Poland, Sweden, Czech Republic refuse to play Russia in World Cup playoffs_laser freckle removal hurt

Poland, Sweden, Czech Republic refuse to play Russia in World Cup playoffsThe Czech Republic joined Poland and Sweden on Sunday in refusing to play Russia in the 2022 World Cup qualifying playoffs next month in response to that nation's invasion of Ukraine.

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'No more words, time to act!' says Polish soccer federation president

The Associated Press(Kirill Kudryavtsev/The Associated Press)

The Czech Republic joined Poland and Sweden on Sunday in refusing to play Russia in the 2022 World Cup qualifying playoffs next month in response to that nation's invasion of Ukraine.

The head of world champion France's soccer federation also moved against the Russians, saying Sunday he favoured excluding them from the competition.

Russia is scheduled to host Poland in Moscow for a playoff semifinal on March 24, with the winner due to host Sweden or the Czech Republic five days later. The winner on March 29 would advance to the World Cup being played in Qatar from Nov. 21-Dec. 18.

  • Ukraine invasion puts Russia's elite sports status at risk

Polish soccer federation president Cezary Kulesza announced Poland's decision on Saturday and said it was in talks with other federations to present a unified position to FIFA, which is responsible for the game in Moscow.

"No more words, time to act!" Kulesza wrote on Twitter, adding the move was prompted by the "escalation of the aggression."

No more words, time to act! Due to the escalation of the aggression of the Russian Federation towards Ukraine the Polish national team does not intend to play the play-off match against Russia. We are in talks with 🇸🇪 and 🇨🇿 federations to bring forward a joint statement to FIFA.

—@Czarek_Kulesza

Poland captain Robert Lewandowski and goalkeeper Wojciech Szczesny were among those supporting the decision.

Sweden, a potential opponent of Russia in next month's playoffs, later joined Poland in declaring its national team would not play a match against the Russians regardless of where it takes place.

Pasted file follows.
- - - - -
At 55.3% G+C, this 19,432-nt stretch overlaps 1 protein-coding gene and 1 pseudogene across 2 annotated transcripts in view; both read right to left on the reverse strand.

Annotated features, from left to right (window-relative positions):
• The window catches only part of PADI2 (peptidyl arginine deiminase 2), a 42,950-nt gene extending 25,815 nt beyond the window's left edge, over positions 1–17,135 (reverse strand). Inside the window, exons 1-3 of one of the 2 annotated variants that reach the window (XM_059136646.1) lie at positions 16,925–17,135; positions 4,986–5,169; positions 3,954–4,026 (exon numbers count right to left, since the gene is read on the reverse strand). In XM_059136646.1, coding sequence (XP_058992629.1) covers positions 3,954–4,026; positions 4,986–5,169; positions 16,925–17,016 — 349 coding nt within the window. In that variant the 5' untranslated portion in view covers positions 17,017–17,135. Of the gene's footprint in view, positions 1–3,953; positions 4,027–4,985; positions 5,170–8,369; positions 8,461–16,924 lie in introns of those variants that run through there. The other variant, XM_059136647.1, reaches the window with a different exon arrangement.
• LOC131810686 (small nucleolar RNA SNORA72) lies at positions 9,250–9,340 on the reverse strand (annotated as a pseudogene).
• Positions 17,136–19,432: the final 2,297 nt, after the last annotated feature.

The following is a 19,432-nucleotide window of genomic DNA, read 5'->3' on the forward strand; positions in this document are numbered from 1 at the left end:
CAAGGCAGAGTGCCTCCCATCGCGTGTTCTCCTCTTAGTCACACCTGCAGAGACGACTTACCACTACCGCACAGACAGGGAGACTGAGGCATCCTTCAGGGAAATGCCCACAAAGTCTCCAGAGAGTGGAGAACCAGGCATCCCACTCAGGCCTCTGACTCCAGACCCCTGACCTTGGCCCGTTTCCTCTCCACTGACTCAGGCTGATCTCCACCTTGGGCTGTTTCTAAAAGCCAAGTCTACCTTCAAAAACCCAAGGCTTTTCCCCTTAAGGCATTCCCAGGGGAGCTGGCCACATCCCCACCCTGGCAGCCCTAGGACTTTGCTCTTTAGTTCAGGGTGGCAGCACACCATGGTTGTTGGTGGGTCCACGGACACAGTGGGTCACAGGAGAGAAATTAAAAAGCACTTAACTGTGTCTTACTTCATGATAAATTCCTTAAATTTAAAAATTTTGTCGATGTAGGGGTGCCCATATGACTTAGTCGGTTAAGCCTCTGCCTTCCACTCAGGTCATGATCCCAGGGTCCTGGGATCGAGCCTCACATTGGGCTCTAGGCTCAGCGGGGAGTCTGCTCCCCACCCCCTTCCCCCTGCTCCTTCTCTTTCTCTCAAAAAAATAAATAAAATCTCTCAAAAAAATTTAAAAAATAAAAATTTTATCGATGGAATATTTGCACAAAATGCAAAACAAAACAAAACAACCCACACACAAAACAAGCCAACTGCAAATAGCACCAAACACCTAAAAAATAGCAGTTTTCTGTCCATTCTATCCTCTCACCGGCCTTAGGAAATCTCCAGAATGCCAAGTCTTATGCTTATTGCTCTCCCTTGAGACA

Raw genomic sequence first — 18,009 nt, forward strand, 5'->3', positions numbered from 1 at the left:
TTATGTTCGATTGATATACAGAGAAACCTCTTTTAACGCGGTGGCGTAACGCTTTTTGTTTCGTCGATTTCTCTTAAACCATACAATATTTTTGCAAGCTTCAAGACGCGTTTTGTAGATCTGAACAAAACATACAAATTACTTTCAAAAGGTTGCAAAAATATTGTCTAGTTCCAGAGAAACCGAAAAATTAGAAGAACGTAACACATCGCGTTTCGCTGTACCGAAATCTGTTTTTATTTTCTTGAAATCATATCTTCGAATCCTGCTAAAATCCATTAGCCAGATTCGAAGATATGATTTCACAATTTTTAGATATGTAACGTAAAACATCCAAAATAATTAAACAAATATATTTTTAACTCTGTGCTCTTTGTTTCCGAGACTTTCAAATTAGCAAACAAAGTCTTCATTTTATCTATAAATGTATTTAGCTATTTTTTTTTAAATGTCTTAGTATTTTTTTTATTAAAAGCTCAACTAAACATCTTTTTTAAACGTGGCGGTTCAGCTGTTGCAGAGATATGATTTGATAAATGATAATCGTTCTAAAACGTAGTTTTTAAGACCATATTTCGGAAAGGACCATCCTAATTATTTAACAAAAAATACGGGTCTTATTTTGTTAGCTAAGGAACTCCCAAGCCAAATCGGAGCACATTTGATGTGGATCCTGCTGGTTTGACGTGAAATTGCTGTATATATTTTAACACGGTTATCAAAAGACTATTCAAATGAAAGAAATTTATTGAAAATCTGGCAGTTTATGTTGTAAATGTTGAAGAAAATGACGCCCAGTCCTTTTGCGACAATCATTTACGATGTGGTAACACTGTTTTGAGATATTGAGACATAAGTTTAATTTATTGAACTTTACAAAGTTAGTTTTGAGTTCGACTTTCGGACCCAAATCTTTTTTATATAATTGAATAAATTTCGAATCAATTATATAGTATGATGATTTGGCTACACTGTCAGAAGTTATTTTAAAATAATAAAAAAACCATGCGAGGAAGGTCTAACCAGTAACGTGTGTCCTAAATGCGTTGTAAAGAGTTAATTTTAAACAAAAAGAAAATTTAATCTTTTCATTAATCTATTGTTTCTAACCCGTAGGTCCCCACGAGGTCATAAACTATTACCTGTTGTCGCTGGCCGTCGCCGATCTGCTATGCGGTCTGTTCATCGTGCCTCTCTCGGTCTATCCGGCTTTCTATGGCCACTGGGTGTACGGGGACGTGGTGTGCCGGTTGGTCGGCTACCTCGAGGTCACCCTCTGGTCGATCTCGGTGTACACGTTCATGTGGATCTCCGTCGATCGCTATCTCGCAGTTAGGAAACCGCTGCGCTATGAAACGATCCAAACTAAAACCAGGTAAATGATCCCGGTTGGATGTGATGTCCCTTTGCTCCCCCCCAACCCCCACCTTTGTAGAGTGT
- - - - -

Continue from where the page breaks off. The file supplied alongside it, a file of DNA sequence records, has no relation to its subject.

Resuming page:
"The illegal and deeply unjust invasion of Ukraine currently makes all football fixtures with Russia impossible," said Karl-Erik Nilsson, the Swedish federation's chairman. "We therefore urge FIFA to decide that the playoff matches in March in which Russia participates will be cancelled.

"We have a hard time believing that FIFA will not follow our call. Russia can not join as long as this madness continues."

Nilsson is also first vice president at UEFA which has stripped Russia of hosting the Champions League final in St. Petersburg in May. UEFA decided Friday to move that game to Paris, and said Russian and Ukrainian teams in its competitions must play home games in neutral countries.

  • Russia loses Champions League final to Paris, Sochi F1 race dropped

The Czech soccer federation said on Sunday its executive committee "unanimously approved a decision that the Czech national team will not in any case play Russia."

FIFA and its president Gianni Infantino have not taken a clear public position on Russia, the 2018 World Cup host, since the military invasion was launched Thursday.

The Czech federation said its head, Petr Fousek, will lead negotiations with FIFA and UEFA about its position.

"The Czech FA executive committee, staff members and players of the national team agreed it's not possible to play against the Russian national team in the current situation, not even on the neutral venue," the federation said in a statement. "We all want the war to end as soon as possible."

WATCH l Soccer world responds to Russian invasion of Ukraine:

UEFA, Schalke 04 & soccer federations respond to the Russian invasion of Ukraine

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FIFA's current options

FIFA's current options include removing Russia from the World Cup or letting it advance to the finals tournament by accepting the withdrawal of the three other teams in its playoff bracket.

A strict reading of FIFA's World Cup regulations would even make the Polish, Swedish and Czech federations liable to disciplinary action and having to pay fines and compensation.

In 1992, however, FIFA and UEFA removed Yugoslavia from its competitions following United Nations sanctions imposed when war broke out in the Balkans.

In France, the soccer federation president Noel Le Graet told the Le Parisien daily Sunday that he was leaning toward excluding Russia from the World Cup.